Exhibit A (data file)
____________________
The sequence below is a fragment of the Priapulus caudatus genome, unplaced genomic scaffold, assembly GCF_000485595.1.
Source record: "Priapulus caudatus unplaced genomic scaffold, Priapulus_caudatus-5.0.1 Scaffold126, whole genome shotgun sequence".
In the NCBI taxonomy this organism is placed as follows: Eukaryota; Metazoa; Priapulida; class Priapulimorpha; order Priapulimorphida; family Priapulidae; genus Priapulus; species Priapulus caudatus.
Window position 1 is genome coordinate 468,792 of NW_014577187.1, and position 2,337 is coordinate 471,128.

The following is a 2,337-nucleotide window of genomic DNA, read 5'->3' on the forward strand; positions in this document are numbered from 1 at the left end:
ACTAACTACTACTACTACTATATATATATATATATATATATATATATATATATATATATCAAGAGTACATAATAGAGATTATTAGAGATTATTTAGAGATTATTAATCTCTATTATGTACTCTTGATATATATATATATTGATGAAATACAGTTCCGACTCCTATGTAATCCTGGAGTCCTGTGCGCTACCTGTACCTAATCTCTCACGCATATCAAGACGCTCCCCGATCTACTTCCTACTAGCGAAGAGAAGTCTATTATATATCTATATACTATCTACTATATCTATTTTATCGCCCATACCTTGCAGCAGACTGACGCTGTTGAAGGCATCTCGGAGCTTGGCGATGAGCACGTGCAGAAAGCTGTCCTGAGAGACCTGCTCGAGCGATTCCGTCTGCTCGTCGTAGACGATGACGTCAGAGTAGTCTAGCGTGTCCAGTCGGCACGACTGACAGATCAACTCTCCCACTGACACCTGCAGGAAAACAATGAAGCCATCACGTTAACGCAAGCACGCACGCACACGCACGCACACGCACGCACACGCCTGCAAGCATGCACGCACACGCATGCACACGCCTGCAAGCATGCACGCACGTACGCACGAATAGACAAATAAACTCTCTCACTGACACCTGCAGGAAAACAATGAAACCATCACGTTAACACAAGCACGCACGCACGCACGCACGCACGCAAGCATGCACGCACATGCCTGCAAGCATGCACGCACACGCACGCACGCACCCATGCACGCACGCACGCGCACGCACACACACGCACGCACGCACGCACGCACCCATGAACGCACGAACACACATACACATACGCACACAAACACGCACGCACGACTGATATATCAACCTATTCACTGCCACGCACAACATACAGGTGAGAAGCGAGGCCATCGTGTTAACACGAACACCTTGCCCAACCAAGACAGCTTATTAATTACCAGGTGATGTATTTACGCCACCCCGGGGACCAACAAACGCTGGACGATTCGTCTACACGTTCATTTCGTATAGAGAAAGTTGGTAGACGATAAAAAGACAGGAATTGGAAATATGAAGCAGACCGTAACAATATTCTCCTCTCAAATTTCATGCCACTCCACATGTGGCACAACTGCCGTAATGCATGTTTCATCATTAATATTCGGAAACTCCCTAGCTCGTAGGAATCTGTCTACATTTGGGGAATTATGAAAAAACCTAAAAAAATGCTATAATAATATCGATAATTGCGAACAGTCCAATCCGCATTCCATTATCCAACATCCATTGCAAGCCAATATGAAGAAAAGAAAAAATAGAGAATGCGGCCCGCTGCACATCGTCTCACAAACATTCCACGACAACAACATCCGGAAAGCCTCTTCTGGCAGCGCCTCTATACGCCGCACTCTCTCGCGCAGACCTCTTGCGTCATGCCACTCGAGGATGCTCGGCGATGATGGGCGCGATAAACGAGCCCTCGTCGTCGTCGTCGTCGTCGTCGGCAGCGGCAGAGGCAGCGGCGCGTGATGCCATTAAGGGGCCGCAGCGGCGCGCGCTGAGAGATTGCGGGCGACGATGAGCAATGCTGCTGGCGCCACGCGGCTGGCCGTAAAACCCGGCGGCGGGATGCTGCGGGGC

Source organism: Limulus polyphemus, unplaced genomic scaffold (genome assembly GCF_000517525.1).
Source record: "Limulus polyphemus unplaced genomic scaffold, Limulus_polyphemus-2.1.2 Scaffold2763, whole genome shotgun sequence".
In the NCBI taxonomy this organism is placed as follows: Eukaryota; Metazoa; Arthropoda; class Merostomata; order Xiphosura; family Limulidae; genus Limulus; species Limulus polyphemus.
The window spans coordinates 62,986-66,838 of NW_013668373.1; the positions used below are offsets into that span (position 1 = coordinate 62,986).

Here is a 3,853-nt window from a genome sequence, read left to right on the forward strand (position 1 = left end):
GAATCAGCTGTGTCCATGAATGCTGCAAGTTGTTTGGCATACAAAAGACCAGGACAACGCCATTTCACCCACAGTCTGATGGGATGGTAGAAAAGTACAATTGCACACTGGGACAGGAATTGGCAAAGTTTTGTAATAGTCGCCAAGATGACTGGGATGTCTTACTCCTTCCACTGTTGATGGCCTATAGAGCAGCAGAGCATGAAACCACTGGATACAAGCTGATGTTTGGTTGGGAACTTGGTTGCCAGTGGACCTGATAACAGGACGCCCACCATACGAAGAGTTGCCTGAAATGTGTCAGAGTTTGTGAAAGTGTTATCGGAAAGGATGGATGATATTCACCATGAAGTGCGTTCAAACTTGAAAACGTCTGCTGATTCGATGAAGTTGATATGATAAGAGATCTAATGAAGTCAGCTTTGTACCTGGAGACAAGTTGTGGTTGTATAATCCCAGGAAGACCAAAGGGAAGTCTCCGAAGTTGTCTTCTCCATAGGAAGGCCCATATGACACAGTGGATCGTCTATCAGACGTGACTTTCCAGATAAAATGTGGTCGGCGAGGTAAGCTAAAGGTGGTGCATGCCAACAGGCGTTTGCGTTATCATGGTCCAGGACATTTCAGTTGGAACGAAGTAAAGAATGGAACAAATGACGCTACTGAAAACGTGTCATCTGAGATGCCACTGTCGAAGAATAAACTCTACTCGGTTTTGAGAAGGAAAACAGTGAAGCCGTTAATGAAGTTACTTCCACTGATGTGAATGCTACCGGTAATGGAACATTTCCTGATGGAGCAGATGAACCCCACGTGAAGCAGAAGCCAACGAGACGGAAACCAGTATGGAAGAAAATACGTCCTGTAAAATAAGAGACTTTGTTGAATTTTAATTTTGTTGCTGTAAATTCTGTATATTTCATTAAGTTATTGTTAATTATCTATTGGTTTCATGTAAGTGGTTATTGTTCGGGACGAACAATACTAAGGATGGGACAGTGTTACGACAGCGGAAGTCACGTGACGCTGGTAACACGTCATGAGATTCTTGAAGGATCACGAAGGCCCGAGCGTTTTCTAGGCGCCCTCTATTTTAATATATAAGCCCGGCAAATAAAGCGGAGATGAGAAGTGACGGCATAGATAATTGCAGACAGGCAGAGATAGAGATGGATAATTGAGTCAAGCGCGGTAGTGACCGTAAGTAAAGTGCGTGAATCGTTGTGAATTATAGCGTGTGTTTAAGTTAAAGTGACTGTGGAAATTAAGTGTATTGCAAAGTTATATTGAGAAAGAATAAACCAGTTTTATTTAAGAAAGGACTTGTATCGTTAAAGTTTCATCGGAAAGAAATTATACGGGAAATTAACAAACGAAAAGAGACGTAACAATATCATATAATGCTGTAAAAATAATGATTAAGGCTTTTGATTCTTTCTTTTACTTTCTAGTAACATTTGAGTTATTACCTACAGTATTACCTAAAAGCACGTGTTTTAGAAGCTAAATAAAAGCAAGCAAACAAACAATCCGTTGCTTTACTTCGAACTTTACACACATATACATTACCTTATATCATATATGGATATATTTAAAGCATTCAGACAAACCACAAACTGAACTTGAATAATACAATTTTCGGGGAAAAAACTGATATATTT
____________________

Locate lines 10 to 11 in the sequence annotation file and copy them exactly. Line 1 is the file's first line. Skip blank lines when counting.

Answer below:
The window spans coordinates 62,986-66,838 of NW_013668373.1; the positions used below are offsets into that span (position 1 = coordinate 62,986).

Here is a 3,853-nt window from a genome sequence, read left to right on the forward strand (position 1 = left end):